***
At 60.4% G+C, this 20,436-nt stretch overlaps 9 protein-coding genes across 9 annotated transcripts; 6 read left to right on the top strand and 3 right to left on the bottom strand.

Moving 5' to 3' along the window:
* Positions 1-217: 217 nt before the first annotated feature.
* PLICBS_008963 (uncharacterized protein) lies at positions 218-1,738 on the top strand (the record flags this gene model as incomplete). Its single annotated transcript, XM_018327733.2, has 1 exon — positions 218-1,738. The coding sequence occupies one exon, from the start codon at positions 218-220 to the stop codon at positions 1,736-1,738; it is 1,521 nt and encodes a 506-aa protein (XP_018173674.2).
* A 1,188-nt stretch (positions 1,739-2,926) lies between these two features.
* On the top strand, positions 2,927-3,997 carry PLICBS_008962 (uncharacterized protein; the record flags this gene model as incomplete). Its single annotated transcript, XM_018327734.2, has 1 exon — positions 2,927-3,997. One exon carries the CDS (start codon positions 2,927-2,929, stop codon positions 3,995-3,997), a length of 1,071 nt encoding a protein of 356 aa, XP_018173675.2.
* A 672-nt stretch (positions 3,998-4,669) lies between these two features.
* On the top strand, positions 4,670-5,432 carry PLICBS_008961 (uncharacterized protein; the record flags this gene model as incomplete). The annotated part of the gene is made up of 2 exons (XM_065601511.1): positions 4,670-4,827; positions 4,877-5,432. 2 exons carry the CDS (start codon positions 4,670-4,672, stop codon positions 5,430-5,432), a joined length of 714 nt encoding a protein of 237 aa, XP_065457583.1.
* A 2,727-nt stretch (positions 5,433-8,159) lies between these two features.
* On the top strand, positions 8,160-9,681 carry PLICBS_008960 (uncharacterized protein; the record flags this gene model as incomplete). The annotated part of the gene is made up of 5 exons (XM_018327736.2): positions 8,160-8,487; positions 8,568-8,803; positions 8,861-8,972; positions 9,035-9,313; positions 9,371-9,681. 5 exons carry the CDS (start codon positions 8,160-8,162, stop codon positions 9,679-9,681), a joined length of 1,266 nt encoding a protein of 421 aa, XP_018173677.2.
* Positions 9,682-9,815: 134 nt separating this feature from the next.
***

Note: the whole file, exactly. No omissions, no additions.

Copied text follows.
At 60.4% G+C, this 20,436-nt stretch overlaps 9 protein-coding genes across 9 annotated transcripts; 6 read left to right on the top strand and 3 right to left on the bottom strand.

Moving 5' to 3' along the window:
* Positions 1-217: 217 nt before the first annotated feature.
* PLICBS_008963 (uncharacterized protein) lies at positions 218-1,738 on the top strand (the record flags this gene model as incomplete). Its single annotated transcript, XM_018327733.2, has 1 exon — positions 218-1,738. The coding sequence occupies one exon, from the start codon at positions 218-220 to the stop codon at positions 1,736-1,738; it is 1,521 nt and encodes a 506-aa protein (XP_018173674.2).
* A 1,188-nt stretch (positions 1,739-2,926) lies between these two features.
* On the top strand, positions 2,927-3,997 carry PLICBS_008962 (uncharacterized protein; the record flags this gene model as incomplete). Its single annotated transcript, XM_018327734.2, has 1 exon — positions 2,927-3,997. One exon carries the CDS (start codon positions 2,927-2,929, stop codon positions 3,995-3,997), a length of 1,071 nt encoding a protein of 356 aa, XP_018173675.2.
* A 672-nt stretch (positions 3,998-4,669) lies between these two features.
* On the top strand, positions 4,670-5,432 carry PLICBS_008961 (uncharacterized protein; the record flags this gene model as incomplete). The annotated part of the gene is made up of 2 exons (XM_065601511.1): positions 4,670-4,827; positions 4,877-5,432. 2 exons carry the CDS (start codon positions 4,670-4,672, stop codon positions 5,430-5,432), a joined length of 714 nt encoding a protein of 237 aa, XP_065457583.1.
* A 2,727-nt stretch (positions 5,433-8,159) lies between these two features.
* On the top strand, positions 8,160-9,681 carry PLICBS_008960 (uncharacterized protein; the record flags this gene model as incomplete). The annotated part of the gene is made up of 5 exons (XM_018327736.2): positions 8,160-8,487; positions 8,568-8,803; positions 8,861-8,972; positions 9,035-9,313; positions 9,371-9,681. 5 exons carry the CDS (start codon positions 8,160-8,162, stop codon positions 9,679-9,681), a joined length of 1,266 nt encoding a protein of 421 aa, XP_018173677.2.
* Positions 9,682-9,815: 134 nt separating this feature from the next.